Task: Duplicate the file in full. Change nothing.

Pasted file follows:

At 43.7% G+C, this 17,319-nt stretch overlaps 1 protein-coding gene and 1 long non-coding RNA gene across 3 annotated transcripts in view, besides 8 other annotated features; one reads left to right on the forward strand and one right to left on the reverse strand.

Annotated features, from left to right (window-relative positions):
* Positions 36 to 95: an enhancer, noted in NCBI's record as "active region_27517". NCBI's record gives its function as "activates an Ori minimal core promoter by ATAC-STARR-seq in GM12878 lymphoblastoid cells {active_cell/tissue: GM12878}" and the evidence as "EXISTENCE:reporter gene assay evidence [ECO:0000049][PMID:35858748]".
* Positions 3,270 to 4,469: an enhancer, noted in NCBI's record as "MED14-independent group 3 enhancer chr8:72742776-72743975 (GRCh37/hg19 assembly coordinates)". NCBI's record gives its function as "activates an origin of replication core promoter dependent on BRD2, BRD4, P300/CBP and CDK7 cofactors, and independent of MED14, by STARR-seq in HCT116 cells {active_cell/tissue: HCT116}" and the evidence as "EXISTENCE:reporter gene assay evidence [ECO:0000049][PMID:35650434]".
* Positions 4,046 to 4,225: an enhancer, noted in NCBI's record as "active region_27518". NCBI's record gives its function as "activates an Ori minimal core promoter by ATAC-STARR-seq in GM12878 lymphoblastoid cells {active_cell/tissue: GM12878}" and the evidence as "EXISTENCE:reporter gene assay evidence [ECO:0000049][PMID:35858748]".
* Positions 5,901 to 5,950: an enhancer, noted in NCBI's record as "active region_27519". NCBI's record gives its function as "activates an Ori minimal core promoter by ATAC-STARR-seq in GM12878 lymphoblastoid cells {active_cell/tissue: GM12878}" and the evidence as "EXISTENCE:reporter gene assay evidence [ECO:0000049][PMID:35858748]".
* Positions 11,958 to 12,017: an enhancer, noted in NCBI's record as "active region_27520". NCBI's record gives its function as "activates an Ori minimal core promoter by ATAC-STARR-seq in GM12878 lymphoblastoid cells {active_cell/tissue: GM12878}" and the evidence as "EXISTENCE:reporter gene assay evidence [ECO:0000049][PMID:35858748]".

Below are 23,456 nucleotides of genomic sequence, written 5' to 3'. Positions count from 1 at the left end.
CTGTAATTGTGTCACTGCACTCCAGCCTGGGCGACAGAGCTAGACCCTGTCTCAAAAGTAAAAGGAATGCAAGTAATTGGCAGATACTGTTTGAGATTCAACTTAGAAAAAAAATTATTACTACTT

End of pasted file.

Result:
At 43.7% G+C, this 17,319-nt stretch overlaps 1 protein-coding gene and 1 long non-coding RNA gene across 3 annotated transcripts in view, besides 8 other annotated features; one reads left to right on the forward strand and one right to left on the reverse strand.

Annotated features, from left to right (window-relative positions):
* Positions 36 to 95: an enhancer, noted in NCBI's record as "active region_27517". NCBI's record gives its function as "activates an Ori minimal core promoter by ATAC-STARR-seq in GM12878 lymphoblastoid cells {active_cell/tissue: GM12878}" and the evidence as "EXISTENCE:reporter gene assay evidence [ECO:0000049][PMID:35858748]".
* Positions 3,270 to 4,469: an enhancer, noted in NCBI's record as "MED14-independent group 3 enhancer chr8:72742776-72743975 (GRCh37/hg19 assembly coordinates)". NCBI's record gives its function as "activates an origin of replication core promoter dependent on BRD2, BRD4, P300/CBP and CDK7 cofactors, and independent of MED14, by STARR-seq in HCT116 cells {active_cell/tissue: HCT116}" and the evidence as "EXISTENCE:reporter gene assay evidence [ECO:0000049][PMID:35650434]".
* Positions 4,046 to 4,225: an enhancer, noted in NCBI's record as "active region_27518". NCBI's record gives its function as "activates an Ori minimal core promoter by ATAC-STARR-seq in GM12878 lymphoblastoid cells {active_cell/tissue: GM12878}" and the evidence as "EXISTENCE:reporter gene assay evidence [ECO:0000049][PMID:35858748]".
* Positions 5,901 to 5,950: an enhancer, noted in NCBI's record as "active region_27519". NCBI's record gives its function as "activates an Ori minimal core promoter by ATAC-STARR-seq in GM12878 lymphoblastoid cells {active_cell/tissue: GM12878}" and the evidence as "EXISTENCE:reporter gene assay evidence [ECO:0000049][PMID:35858748]".
* Positions 11,958 to 12,017: an enhancer, noted in NCBI's record as "active region_27520". NCBI's record gives its function as "activates an Ori minimal core promoter by ATAC-STARR-seq in GM12878 lymphoblastoid cells {active_cell/tissue: GM12878}" and the evidence as "EXISTENCE:reporter gene assay evidence [ECO:0000049][PMID:35858748]".

Below are 23,456 nucleotides of genomic sequence, written 5' to 3'. Positions count from 1 at the left end.
CTGTAATTGTGTCACTGCACTCCAGCCTGGGCGACAGAGCTAGACCCTGTCTCAAAAGTAAAAGGAATGCAAGTAATTGGCAGATACTGTTTGAGATTCAACTTAGAAAAAAAATTATTACTACTT